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China is exercising demonstrations of power
It seems paradoxical, but many observers believe that China could emerge stronger from the coronavirus crisis that began in the Chinese city of Wuhan and led to severe criticism of the government's actions in Beijing. The Middle Kingdom seems to have the crisis largely under control after months, and a normalization of public life is slowly returning.
China finds itself in a rare position of strength compared to much of the rest of the world, which continues to struggle with limitations, wrote CNN journalist and China expert James Griffiths. "This offers the opportunity to pursue a long-awaited goal - the rejuvenation of the nation, the seizure of the rightful position from the Chinese point of view as a global superpower," said Griffiths ("The Great Firewall of China").
Hong Kong as a hot iron
Hong Kong is considered to be a hot potato both domestically and internationally, where clashes between police and demonstrators recently occurred again after a pandemic-related break. The reason: Beijing introduced a security law to protect national security in the Chinese Special Administrative Region at the National People's Congress.
In the past, long, unspectacular statements were common among Chinese diplomats, but the new generation of "wolf warriors" is starting to meet any criticism with harshness and severity. The term used by both Chinese and Western media comes from a commercially successful action film of the same name from 2015.
The law aims to forbid “separatism” and “riot” in the former British crown colony as well as foreign interference - above all the USA and Great Britain. China does not want to tolerate criticism from abroad. A new form of diplomacy has recently developed, the spearhead of which are the "wolf warriors". The "wolf warriors" like Foreign Office spokesman Zhao Lijan spread hymns of praise for China and threaten critics with sanctions at the same time.
The law would be the most extensive encroachment on Hong Kong's autonomy to date; it is a reaction to months of mass protests against the Hong Kong government, which is loyal to Beijing, last year. The Hong Kong Parliament was bypassed. Many citizens fear that this will severely restrict civil rights. China tried to pass such a law back in 2003, while half a million people took to the streets at the time - the project was dropped.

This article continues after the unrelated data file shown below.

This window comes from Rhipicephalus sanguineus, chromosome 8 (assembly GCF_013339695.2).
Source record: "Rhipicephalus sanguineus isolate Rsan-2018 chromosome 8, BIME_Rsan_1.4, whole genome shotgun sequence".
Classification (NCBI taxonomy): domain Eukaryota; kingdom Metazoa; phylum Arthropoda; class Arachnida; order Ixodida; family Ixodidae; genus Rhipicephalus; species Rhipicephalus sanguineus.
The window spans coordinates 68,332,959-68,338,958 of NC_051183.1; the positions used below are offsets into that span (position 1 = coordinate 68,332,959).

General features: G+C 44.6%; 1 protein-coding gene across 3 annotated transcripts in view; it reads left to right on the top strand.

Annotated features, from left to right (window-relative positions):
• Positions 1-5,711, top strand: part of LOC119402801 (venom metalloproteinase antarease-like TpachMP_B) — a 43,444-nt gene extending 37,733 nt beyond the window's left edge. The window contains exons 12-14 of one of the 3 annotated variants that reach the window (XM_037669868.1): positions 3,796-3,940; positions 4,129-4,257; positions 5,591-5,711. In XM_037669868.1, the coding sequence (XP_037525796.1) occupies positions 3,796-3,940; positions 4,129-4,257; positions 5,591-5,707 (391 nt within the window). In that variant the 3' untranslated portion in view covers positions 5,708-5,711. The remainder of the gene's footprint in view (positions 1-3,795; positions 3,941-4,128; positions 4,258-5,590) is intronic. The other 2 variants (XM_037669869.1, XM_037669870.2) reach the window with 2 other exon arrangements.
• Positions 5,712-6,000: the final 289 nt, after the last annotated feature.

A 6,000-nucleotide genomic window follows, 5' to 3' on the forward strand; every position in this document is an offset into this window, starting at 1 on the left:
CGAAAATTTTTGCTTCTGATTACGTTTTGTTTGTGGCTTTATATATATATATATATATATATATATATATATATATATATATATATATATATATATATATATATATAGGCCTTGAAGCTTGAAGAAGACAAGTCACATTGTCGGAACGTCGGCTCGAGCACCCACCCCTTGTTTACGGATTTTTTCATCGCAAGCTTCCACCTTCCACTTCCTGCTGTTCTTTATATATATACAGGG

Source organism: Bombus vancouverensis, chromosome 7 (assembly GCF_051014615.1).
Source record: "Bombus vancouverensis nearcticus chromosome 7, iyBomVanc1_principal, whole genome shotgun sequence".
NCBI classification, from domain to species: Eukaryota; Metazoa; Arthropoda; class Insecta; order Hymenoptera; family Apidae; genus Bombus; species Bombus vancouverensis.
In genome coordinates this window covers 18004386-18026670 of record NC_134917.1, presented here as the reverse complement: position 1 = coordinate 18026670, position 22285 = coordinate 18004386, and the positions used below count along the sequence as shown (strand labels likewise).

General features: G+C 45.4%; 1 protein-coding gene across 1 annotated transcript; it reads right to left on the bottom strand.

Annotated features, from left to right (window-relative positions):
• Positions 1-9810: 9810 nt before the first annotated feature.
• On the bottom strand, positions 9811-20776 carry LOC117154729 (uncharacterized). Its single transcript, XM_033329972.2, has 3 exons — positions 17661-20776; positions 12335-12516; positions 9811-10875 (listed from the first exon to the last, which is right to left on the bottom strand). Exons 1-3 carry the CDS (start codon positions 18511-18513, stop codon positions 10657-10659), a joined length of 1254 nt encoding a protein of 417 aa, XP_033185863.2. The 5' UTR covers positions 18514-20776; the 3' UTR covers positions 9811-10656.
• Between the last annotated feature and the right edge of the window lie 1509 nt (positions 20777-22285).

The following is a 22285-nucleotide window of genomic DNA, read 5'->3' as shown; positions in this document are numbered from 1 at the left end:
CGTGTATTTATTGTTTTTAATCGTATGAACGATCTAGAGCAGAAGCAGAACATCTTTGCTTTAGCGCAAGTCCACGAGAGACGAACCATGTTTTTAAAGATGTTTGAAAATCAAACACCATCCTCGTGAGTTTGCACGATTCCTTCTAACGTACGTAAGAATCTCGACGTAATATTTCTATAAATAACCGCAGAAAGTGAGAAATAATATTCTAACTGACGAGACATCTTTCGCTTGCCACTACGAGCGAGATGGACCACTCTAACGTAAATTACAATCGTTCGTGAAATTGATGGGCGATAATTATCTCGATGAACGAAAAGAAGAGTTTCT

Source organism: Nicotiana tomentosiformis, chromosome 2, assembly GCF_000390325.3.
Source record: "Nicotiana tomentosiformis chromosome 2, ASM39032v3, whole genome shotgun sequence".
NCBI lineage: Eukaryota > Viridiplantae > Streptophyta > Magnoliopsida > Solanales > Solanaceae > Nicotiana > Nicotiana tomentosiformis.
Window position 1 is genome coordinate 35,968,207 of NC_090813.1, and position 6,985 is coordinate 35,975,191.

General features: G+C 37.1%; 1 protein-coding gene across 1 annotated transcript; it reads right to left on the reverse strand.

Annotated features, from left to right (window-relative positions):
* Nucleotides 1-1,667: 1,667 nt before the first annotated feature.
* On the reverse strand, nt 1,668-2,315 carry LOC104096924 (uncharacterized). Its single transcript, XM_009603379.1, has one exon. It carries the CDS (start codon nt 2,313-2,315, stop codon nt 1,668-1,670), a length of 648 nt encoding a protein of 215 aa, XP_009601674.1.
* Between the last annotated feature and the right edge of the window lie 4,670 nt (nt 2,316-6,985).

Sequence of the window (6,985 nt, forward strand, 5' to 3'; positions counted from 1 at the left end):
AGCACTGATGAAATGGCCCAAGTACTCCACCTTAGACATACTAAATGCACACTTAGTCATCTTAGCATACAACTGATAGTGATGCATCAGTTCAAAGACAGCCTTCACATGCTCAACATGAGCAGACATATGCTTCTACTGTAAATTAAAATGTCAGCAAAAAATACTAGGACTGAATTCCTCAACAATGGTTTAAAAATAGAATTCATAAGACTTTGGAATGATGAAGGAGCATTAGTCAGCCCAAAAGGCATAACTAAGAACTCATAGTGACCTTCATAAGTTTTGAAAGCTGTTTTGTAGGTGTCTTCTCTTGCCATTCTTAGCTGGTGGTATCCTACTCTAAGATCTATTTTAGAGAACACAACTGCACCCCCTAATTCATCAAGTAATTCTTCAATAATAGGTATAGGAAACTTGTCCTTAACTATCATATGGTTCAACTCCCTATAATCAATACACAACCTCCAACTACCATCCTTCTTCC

Key objective of the national rejuvenation plan
With the plans, China had also triggered international criticism and concerns about Hong Kong's autonomy. The US wants to largely end the favorable treatment of the metropolis - this affects export controls and tariffs, among other things. Much is at stake for Hong Kong companies and citizens. In addition, the US announced an entry ban for several Chinese nationals. This applies to Chinese students who represent a "potential security risk".
The importance of the financial center, which is also important for China, is also at risk. Meanwhile, London threatened the naturalization of former subjects. The EU foreign affairs representative Josep Borrell called for a "more robust" strategy in dealing with Beijing, but the EU rejects sanctions.
The Century of humiliation refers to the time of the intervention and the perceived subjugation of the Chinese Empire by Western powers, Russia and Japan between 1839 and 1949.
Since its return by Great Britain to China in 1997, Hong Kong has been governed autonomously as a separate territory according to the principle of “one country, two systems”. However, the principle had become increasingly eroded in recent years. For example, a recent draft law that provides for penalties for misusing the Chinese national anthem caused a stir. "Hong Kong was one of the territories China lost during what has been called the 'Century of Humiliation,' and the reverse is a key goal of the national rejuvenation plan," said CNN journalist Griffiths.
Signal to Taiwan
President Xi Jinping, who made himself head of state for life in 2018 and wants to expand economic and political influence from Asia via Africa to Europe with the initiative of the “New Silk Road” (Belt and Road), wants to restore his country to its former size. “By reaching for Hong Kong's remaining freedoms, Beijing is also sending a clear signal to Taiwan. (...) The danger of a military invasion of the island is increasing ”, it says in the“ Zeit ”.